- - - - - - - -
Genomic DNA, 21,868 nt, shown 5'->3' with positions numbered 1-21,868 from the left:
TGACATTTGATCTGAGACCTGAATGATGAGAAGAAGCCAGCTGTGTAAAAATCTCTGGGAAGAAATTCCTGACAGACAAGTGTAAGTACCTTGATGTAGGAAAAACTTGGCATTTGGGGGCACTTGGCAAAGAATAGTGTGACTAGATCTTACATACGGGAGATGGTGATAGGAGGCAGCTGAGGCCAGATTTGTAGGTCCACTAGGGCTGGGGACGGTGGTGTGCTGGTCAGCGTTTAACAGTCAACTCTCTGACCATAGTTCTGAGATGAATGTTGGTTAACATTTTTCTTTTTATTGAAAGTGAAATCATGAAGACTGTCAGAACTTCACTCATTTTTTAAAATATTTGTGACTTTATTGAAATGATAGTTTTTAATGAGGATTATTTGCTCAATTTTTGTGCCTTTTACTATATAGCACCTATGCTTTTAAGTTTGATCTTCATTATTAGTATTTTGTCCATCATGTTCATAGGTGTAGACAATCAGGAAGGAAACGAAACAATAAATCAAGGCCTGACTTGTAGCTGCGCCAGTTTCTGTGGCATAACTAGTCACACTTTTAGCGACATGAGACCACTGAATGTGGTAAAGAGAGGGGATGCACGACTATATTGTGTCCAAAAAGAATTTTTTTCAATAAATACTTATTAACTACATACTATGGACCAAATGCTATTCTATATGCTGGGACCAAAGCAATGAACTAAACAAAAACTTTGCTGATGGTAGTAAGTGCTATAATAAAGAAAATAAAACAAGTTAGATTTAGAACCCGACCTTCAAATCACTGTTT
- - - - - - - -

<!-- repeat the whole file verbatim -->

Genomic DNA, 21,868 nt, shown 5'->3' with positions numbered 1-21,868 from the left:
TGACATTTGATCTGAGACCTGAATGATGAGAAGAAGCCAGCTGTGTAAAAATCTCTGGGAAGAAATTCCTGACAGACAAGTGTAAGTACCTTGATGTAGGAAAAACTTGGCATTTGGGGGCACTTGGCAAAGAATAGTGTGACTAGATCTTACATACGGGAGATGGTGATAGGAGGCAGCTGAGGCCAGATTTGTAGGTCCACTAGGGCTGGGGACGGTGGTGTGCTGGTCAGCGTTTAACAGTCAACTCTCTGACCATAGTTCTGAGATGAATGTTGGTTAACATTTTTCTTTTTATTGAAAGTGAAATCATGAAGACTGTCAGAACTTCACTCATTTTTTAAAATATTTGTGACTTTATTGAAATGATAGTTTTTAATGAGGATTATTTGCTCAATTTTTGTGCCTTTTACTATATAGCACCTATGCTTTTAAGTTTGATCTTCATTATTAGTATTTTGTCCATCATGTTCATAGGTGTAGACAATCAGGAAGGAAACGAAACAATAAATCAAGGCCTGACTTGTAGCTGCGCCAGTTTCTGTGGCATAACTAGTCACACTTTTAGCGACATGAGACCACTGAATGTGGTAAAGAGAGGGGATGCACGACTATATTGTGTCCAAAAAGAATTTTTTTCAATAAATACTTATTAACTACATACTATGGACCAAATGCTATTCTATATGCTGGGACCAAAGCAATGAACTAAACAAAAACTTTGCTGATGGTAGTAAGTGCTATAATAAAGAAAATAAAACAAGTTAGATTTAGAACCCGACCTTCAAATCACTGTTT